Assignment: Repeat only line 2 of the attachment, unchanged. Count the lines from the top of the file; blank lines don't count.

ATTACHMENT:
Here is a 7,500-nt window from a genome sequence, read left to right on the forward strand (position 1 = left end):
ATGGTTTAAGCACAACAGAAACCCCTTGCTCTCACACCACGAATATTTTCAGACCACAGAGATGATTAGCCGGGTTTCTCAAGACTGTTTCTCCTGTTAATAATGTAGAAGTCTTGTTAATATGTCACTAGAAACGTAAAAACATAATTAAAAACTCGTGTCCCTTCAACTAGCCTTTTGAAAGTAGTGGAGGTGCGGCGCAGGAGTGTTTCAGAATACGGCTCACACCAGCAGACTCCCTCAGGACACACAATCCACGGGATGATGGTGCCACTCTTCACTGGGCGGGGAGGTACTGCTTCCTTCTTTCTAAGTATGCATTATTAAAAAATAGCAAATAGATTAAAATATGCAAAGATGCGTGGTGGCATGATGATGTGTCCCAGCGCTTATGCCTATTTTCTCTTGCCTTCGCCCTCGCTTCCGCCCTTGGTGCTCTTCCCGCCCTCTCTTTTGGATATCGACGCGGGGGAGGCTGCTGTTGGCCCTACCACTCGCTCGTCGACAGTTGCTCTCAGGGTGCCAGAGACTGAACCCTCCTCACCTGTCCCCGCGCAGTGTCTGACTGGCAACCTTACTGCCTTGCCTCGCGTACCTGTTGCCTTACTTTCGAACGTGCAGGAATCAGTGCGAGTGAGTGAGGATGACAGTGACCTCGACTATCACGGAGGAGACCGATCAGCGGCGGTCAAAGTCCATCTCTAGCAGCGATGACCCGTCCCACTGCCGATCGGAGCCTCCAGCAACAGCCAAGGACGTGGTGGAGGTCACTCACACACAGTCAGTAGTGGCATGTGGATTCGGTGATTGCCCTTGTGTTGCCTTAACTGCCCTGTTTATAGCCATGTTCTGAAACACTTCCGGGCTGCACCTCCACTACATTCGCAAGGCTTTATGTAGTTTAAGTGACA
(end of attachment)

ATGGTTTAAGCACAACAGAAACCCCTTGCTCTCACACCACGAATATTTTCAGACCACAGAGATGATTAGCCGGGTTTCTCAAGACTGTTTCTCCTGTTAATAATGTAGAAGTCTTGTTAATATGTCACTAGAAACGTAAAAACATAATTAAAAACTCGTGTCCCTTCAACTAGCCTTTTGAAAGTAGTGGAGGTGCGGCGCAGGAGTGTTTCAGAATACGGCTCACACCAGCAGACTCCCTCAGGACACACAATCCACGGGATGATGGTGCCACTCTTCACTGGGCGGGGAGGTACTGCTTCCTTCTTTCTAAGTATGCATTATTAAAAAATAGCAAATAGATTAAAATATGCAAAGATGCGTGGTGGCATGATGATGTGTCCCAGCGCTTATGCCTATTTTCTCTTGCCTTCGCCCTCGCTTCCGCCCTTGGTGCTCTTCCCGCCCTCTCTTTTGGATATCGACGCGGGGGAGGCTGCTGTTGGCCCTACCACTCGCTCGTCGACAGTTGCTCTCAGGGTGCCAGAGACTGAACCCTCCTCACCTGTCCCCGCGCAGTGTCTGACTGGCAACCTTACTGCCTTGCCTCGCGTACCTGTTGCCTTACTTTCGAACGTGCAGGAATCAGTGCGAGTGAGTGAGGATGACAGTGACCTCGACTATCACGGAGGAGACCGATCAGCGGCGGTCAAAGTCCATCTCTAGCAGCGATGACCCGTCCCACTGCCGATCGGAGCCTCCAGCAACAGCCAAGGACGTGGTGGAGGTCACTCACACACAGTCAGTAGTGGCATGTGGATTCGGTGATTGCCCTTGTGTTGCCTTAACTGCCCTGTTTATAGCCATGTTCTGAAACACTTCCGGGCTGCACCTCCACTACATTCGCAAGGCTTTATGTAGTTTAAGTGACA